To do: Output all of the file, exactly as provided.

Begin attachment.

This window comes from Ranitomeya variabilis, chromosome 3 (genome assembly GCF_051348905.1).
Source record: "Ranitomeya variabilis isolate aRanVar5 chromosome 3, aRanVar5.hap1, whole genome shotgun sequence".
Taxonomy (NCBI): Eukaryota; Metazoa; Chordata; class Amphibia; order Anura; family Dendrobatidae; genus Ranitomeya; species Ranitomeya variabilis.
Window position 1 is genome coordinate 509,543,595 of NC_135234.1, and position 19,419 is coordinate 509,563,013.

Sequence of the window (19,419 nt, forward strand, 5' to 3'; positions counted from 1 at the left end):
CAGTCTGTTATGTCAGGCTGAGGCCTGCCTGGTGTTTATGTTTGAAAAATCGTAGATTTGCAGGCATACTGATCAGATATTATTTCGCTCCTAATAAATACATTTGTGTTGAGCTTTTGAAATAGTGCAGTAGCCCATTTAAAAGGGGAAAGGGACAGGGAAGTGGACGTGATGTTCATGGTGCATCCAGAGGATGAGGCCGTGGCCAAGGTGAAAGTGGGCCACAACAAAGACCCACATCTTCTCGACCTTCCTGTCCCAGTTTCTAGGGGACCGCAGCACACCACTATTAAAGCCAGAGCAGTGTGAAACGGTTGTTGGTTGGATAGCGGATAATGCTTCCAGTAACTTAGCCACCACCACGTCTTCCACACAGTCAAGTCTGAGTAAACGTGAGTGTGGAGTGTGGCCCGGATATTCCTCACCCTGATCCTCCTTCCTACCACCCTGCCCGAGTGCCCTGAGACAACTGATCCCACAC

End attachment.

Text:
This window comes from Ranitomeya variabilis, chromosome 3 (genome assembly GCF_051348905.1).
Source record: "Ranitomeya variabilis isolate aRanVar5 chromosome 3, aRanVar5.hap1, whole genome shotgun sequence".
Taxonomy (NCBI): Eukaryota; Metazoa; Chordata; class Amphibia; order Anura; family Dendrobatidae; genus Ranitomeya; species Ranitomeya variabilis.
Window position 1 is genome coordinate 509,543,595 of NC_135234.1, and position 19,419 is coordinate 509,563,013.

Sequence of the window (19,419 nt, forward strand, 5' to 3'; positions counted from 1 at the left end):
CAGTCTGTTATGTCAGGCTGAGGCCTGCCTGGTGTTTATGTTTGAAAAATCGTAGATTTGCAGGCATACTGATCAGATATTATTTCGCTCCTAATAAATACATTTGTGTTGAGCTTTTGAAATAGTGCAGTAGCCCATTTAAAAGGGGAAAGGGACAGGGAAGTGGACGTGATGTTCATGGTGCATCCAGAGGATGAGGCCGTGGCCAAGGTGAAAGTGGGCCACAACAAAGACCCACATCTTCTCGACCTTCCTGTCCCAGTTTCTAGGGGACCGCAGCACACCACTATTAAAGCCAGAGCAGTGTGAAACGGTTGTTGGTTGGATAGCGGATAATGCTTCCAGTAACTTAGCCACCACCACGTCTTCCACACAGTCAAGTCTGAGTAAACGTGAGTGTGGAGTGTGGCCCGGATATTCCTCACCCTGATCCTCCTTCCTACCACCCTGCCCGAGTGCCCTGAGACAACTGATCCCACAC